It’s just, they’re fun. And for the most part, those shows are schooling. So if you come down center line and you make a mistake and you make a circle, It’s okay. If you want to [00:07:00] repeat a movement, if you talk to the judge ahead of time and say, I’m really here for the schooling. If I make a mistake, I might repeat something.
If you tell the judge that upfront, usually that slides pretty well, and everybody’s pretty comfortable with that. So for those shows it’s schooling and it just happens to be with a judge sitting at C and you get a test sheet and you get comments from the judge. I’m also a member of a couple of GMOs here.
One of them is Potomac Valley dressage association. I’m also a member of Virginia dressage association. And I can’t remember if I paid my dues this year or not for Maryland dressage association. But I do judge generally for all three of those GMOs and those are more serious. And those, while they are still schooling shows, I would say that those are shows you don’t have the Liberty of making a circle.
If you made a mistake, you don’t have the Liberty of redoing a movement. If you want to see how you [00:08:00] do it, you are riding through the entire thing. And at the end, most of the judges will give you some comments about what you did well and what you need to work on. So depending on where you go and depending on who the organizer is, that can be a very different answer.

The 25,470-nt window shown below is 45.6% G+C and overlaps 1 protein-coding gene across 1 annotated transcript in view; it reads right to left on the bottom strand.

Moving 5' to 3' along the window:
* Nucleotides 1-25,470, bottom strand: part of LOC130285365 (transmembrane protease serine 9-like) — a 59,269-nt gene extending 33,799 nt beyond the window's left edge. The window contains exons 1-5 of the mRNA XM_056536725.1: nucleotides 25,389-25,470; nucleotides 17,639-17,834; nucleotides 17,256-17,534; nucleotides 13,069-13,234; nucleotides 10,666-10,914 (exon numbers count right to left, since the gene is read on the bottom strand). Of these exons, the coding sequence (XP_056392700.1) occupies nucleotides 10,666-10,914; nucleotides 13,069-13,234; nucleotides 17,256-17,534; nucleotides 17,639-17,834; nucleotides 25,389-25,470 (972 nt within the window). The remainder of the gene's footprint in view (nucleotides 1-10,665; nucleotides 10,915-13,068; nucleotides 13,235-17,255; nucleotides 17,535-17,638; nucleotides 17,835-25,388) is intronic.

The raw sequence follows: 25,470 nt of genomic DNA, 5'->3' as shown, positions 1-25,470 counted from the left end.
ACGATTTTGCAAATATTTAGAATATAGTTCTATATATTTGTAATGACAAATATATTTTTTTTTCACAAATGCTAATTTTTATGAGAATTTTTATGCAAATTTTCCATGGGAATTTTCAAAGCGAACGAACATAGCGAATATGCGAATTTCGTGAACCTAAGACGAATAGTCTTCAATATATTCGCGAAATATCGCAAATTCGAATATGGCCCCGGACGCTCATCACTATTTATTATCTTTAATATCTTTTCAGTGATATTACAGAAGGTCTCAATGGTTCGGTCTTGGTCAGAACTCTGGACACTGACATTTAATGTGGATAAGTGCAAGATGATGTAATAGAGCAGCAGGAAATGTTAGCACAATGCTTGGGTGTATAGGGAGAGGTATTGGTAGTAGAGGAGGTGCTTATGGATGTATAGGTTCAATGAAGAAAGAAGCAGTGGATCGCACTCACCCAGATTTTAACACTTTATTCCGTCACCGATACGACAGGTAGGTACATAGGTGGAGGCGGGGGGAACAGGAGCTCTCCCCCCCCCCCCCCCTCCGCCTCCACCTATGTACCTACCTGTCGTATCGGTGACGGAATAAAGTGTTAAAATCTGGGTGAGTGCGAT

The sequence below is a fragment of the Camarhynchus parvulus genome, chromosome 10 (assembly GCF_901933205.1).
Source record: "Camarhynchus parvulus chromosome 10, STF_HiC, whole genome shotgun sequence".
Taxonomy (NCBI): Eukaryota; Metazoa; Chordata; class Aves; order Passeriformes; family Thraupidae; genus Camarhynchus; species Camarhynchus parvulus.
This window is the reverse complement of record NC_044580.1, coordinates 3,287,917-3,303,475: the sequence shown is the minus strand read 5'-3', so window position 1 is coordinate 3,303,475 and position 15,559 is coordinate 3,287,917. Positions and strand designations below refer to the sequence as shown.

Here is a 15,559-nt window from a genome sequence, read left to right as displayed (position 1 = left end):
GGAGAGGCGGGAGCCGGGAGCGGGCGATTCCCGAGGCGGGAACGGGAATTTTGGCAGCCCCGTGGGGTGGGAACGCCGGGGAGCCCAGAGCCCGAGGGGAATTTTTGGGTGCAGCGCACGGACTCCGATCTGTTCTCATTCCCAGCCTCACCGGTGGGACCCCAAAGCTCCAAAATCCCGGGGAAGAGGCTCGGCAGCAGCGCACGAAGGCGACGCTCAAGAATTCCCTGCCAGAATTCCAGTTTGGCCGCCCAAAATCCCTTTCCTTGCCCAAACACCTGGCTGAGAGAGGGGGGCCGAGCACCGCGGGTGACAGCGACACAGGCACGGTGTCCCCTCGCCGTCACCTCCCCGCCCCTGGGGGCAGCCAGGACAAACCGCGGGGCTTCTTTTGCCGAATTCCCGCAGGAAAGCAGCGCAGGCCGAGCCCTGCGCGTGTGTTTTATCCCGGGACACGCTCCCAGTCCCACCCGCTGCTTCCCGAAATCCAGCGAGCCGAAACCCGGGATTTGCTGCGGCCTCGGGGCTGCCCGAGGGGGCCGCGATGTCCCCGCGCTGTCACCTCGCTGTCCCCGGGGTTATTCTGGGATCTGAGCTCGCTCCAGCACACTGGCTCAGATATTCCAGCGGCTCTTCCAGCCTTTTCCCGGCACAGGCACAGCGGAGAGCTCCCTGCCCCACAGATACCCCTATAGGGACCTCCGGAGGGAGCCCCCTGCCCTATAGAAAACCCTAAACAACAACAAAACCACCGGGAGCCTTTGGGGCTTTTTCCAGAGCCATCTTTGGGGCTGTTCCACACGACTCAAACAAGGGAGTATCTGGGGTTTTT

My recommendation to you, Mary Pat, and to anybody else who is listening to this, who has this question is if you want to go and school and by school, more than just ride through the test and see how it goes, but also repeat movements if there is a mistake, talk to the show manager before the show and talk to the judge before you enter, when they ring the bell or blow the whistle depending on the number of entries and depending on the times that have been assigned to rides.
You may have a little bit more flexibility in schooling. And it’s certainly worth asking if that’s what you want to do. And it’s a great [00:09:00] experience. And especially for those horses that have figured out that going from the warmup ring into the show ring means that they can get away with a whole bunch of stuff in the show ring.
It’s way of teaching them that no, you still have to listen and be on my aides in the show ring. Cause guess what? We can repeat that movement until you get it right?
Stephanie Ruff: [00:09:22] Yeah, I used to actually I showed quite a bit and those schooling shows for PVDA and what we called VADA Nova, the Northern Virginia chapter.
And I used to consider them really mini licensed shows because there was good competition. There are a lot of people there that then would show at a licensed show later. They’d use it maybe as a warmup or getting a young horse out or something. But that, those were definitely better competition shows and it was still a little more relaxed than the licensed competitions, but they were definitely more serious.
Aviva Nebesky: [00:09:58] Yeah. The new [00:10:00] USDA schooling show awards. I think it’s important to note that if you do want to do schooling at some of these, quote, recognized schooling shows. You will probably need to ride HC, which means that you’ll get a score and you’ll get a score sheet and you’ll get comments from the judge, but you won’t place in the class because these are serious.